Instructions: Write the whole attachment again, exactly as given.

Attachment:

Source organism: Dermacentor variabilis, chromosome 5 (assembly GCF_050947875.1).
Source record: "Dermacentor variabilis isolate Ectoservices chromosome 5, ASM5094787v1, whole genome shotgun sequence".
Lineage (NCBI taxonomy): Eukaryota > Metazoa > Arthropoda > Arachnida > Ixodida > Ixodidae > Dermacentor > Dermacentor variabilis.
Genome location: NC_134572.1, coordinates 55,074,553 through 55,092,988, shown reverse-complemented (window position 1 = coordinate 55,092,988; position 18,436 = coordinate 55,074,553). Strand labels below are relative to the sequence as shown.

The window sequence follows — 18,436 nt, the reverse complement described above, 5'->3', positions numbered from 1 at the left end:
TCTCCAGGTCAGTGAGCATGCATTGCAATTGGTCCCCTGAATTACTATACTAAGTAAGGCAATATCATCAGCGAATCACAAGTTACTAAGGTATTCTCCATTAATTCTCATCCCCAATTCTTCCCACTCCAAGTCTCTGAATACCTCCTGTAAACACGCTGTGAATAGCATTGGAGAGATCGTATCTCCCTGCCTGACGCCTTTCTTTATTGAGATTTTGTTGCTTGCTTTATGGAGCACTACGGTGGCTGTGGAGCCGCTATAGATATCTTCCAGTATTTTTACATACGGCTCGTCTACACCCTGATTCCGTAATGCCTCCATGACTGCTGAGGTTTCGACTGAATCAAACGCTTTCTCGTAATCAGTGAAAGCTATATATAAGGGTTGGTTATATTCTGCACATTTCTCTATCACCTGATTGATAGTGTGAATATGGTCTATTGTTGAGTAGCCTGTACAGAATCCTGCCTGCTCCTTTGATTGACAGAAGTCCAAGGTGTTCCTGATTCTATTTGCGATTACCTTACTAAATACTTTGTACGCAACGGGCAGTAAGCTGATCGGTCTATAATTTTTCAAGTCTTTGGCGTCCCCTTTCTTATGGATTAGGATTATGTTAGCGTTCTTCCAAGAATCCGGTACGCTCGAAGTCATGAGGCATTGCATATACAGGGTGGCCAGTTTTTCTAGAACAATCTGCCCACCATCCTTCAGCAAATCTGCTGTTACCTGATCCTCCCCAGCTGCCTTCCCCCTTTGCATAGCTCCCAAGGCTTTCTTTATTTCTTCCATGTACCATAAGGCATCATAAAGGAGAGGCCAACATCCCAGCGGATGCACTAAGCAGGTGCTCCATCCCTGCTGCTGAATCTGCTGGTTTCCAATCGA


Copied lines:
Source organism: Dermacentor variabilis, chromosome 5 (assembly GCF_050947875.1).
Source record: "Dermacentor variabilis isolate Ectoservices chromosome 5, ASM5094787v1, whole genome shotgun sequence".
Lineage (NCBI taxonomy): Eukaryota > Metazoa > Arthropoda > Arachnida > Ixodida > Ixodidae > Dermacentor > Dermacentor variabilis.
Genome location: NC_134572.1, coordinates 55,074,553 through 55,092,988, shown reverse-complemented (window position 1 = coordinate 55,092,988; position 18,436 = coordinate 55,074,553). Strand labels below are relative to the sequence as shown.

The window sequence follows — 18,436 nt, the reverse complement described above, 5'->3', positions numbered from 1 at the left end:
TCTCCAGGTCAGTGAGCATGCATTGCAATTGGTCCCCTGAATTACTATACTAAGTAAGGCAATATCATCAGCGAATCACAAGTTACTAAGGTATTCTCCATTAATTCTCATCCCCAATTCTTCCCACTCCAAGTCTCTGAATACCTCCTGTAAACACGCTGTGAATAGCATTGGAGAGATCGTATCTCCCTGCCTGACGCCTTTCTTTATTGAGATTTTGTTGCTTGCTTTATGGAGCACTACGGTGGCTGTGGAGCCGCTATAGATATCTTCCAGTATTTTTACATACGGCTCGTCTACACCCTGATTCCGTAATGCCTCCATGACTGCTGAGGTTTCGACTGAATCAAACGCTTTCTCGTAATCAGTGAAAGCTATATATAAGGGTTGGTTATATTCTGCACATTTCTCTATCACCTGATTGATAGTGTGAATATGGTCTATTGTTGAGTAGCCTGTACAGAATCCTGCCTGCTCCTTTGATTGACAGAAGTCCAAGGTGTTCCTGATTCTATTTGCGATTACCTTACTAAATACTTTGTACGCAACGGGCAGTAAGCTGATCGGTCTATAATTTTTCAAGTCTTTGGCGTCCCCTTTCTTATGGATTAGGATTATGTTAGCGTTCTTCCAAGAATCCGGTACGCTCGAAGTCATGAGGCATTGCATATACAGGGTGGCCAGTTTTTCTAGAACAATCTGCCCACCATCCTTCAGCAAATCTGCTGTTACCTGATCCTCCCCAGCTGCCTTCCCCCTTTGCATAGCTCCCAAGGCTTTCTTTATTTCTTCCATGTACCATAAGGCATCATAAAGGAGAGGCCAACATCCCAGCGGATGCACTAAGCAGGTGCTCCATCCCTGCTGCTGAATCTGCTGGTTTCCAATCGA